There is a correlation between environmental conditions and the size and composition of tree rings. Many factors contribute to the size of each tree ring, including water availability, sunshine, temperature and air quality. A year with good environmental conditions will produce a healthy, wide ring.  A year with difficult conditions, such as drought or fire, will produce a thin, restricted ring. 

The atmosphere’s composition also affects tree growth.  Trees, like all plants, need carbon dioxide for growth.  At times when there is more CO2 in the atmosphere, trees grow faster.

When trees grow densely packed together, there is more competition for light and nutrients, and therefore the trees grow more slowly.  Growth may also be slowed down by the presence of parasites. While the correlation between tree ring width and temperature is not a simple measure, what is believed to be a reasonable record of temperature can and has been established.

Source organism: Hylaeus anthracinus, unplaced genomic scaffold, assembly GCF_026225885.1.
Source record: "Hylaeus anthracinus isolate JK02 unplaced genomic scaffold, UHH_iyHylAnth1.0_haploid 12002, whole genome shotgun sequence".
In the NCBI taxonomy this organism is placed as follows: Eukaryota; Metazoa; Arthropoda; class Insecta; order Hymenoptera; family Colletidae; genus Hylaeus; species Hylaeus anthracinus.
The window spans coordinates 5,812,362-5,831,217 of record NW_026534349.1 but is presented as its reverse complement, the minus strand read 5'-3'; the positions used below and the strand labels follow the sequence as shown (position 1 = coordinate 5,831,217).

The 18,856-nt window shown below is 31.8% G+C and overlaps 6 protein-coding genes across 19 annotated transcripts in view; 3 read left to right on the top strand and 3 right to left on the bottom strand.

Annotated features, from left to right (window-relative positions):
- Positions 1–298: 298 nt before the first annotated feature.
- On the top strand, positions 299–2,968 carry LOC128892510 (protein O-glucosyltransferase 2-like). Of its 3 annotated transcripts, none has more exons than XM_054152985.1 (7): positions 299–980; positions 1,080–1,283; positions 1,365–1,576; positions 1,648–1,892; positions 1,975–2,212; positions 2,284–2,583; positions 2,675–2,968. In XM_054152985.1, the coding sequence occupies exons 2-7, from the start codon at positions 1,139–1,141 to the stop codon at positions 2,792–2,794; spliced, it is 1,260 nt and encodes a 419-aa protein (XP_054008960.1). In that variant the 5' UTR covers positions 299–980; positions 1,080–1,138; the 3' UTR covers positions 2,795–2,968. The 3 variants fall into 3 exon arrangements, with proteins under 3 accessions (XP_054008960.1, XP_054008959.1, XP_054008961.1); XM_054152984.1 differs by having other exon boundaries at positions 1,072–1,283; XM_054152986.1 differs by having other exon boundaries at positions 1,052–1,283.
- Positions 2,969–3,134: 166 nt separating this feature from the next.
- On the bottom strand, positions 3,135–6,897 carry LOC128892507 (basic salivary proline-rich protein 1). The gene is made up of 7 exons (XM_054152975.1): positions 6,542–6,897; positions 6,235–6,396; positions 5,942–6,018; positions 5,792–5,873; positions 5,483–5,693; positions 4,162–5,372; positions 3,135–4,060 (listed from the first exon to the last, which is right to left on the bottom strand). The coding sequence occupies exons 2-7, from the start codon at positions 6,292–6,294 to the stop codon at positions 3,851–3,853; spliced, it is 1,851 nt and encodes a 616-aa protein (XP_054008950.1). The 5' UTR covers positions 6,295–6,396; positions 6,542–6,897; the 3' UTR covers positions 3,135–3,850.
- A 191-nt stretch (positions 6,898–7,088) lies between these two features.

The following graphs plot tree ring data and measured temperature in the Northern Hemisphere, the Southern Hemisphere and the world.    The pink line represents the tree ring data and the black line represents the measured temperature.  Look at the portions of the next three graphs which show both tree ring and temperature data sets. It is clear from the areas where the two sets of data overlap, that there is a correlation between the information provided by the tree ring data and the measured temperature.   

Figure 3-25: Source:

Figure 3-26

Figure 3-27

Using these three graphs, what do you think the temperature trend was between 1800 and 1850?  Are you confident in your answer?  What was the temperature in 1825?  Are you as confident in your answer?  Why?  

Data collected with tree rings won’t tell us what the temperature was at 9 am on April 3, 1860, but in each of the above graphs we can see a correlation between recorded data and tree ring or ‘proxy’ data.  Though we certainly cannot know the exact temperatures at a specific time, tree ring data gives us information about trends which we can be fairly confident are accurate. 

What’s the story with Coral?

Similar to tree rings, coral adds a layer of calcium carbonate each year.  The thickness and composition of the layers give a good indication of the temperature and other environmental factors present when the layer was formed.